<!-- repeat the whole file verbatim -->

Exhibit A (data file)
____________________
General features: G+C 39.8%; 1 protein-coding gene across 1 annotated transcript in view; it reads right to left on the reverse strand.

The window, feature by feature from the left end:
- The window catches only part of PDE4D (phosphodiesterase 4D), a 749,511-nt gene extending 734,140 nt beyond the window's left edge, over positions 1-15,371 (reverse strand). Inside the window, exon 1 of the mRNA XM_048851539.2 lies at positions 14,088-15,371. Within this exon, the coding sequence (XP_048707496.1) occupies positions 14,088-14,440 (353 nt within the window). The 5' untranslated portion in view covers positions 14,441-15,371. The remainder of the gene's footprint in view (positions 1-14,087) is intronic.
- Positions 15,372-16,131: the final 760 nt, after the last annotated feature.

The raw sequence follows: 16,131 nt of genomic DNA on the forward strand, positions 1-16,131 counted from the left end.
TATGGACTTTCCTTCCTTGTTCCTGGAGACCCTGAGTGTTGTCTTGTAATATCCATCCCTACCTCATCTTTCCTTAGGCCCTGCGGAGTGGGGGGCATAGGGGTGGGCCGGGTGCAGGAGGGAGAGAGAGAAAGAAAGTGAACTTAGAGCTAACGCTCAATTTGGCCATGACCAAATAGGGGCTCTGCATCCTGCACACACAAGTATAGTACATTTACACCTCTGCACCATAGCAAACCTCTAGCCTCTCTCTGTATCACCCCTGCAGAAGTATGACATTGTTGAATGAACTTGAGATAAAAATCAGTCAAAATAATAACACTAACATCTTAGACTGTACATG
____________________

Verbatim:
General features: G+C 39.8%; 1 protein-coding gene across 1 annotated transcript in view; it reads right to left on the reverse strand.

The window, feature by feature from the left end:
- The window catches only part of PDE4D (phosphodiesterase 4D), a 749,511-nt gene extending 734,140 nt beyond the window's left edge, over positions 1-15,371 (reverse strand). Inside the window, exon 1 of the mRNA XM_048851539.2 lies at positions 14,088-15,371. Within this exon, the coding sequence (XP_048707496.1) occupies positions 14,088-14,440 (353 nt within the window). The 5' untranslated portion in view covers positions 14,441-15,371. The remainder of the gene's footprint in view (positions 1-14,087) is intronic.
- Positions 15,372-16,131: the final 760 nt, after the last annotated feature.

The raw sequence follows: 16,131 nt of genomic DNA on the forward strand, positions 1-16,131 counted from the left end.
TATGGACTTTCCTTCCTTGTTCCTGGAGACCCTGAGTGTTGTCTTGTAATATCCATCCCTACCTCATCTTTCCTTAGGCCCTGCGGAGTGGGGGGCATAGGGGTGGGCCGGGTGCAGGAGGGAGAGAGAGAAAGAAAGTGAACTTAGAGCTAACGCTCAATTTGGCCATGACCAAATAGGGGCTCTGCATCCTGCACACACAAGTATAGTACATTTACACCTCTGCACCATAGCAAACCTCTAGCCTCTCTCTGTATCACCCCTGCAGAAGTATGACATTGTTGAATGAACTTGAGATAAAAATCAGTCAAAATAATAACACTAACATCTTAGACTGTACATG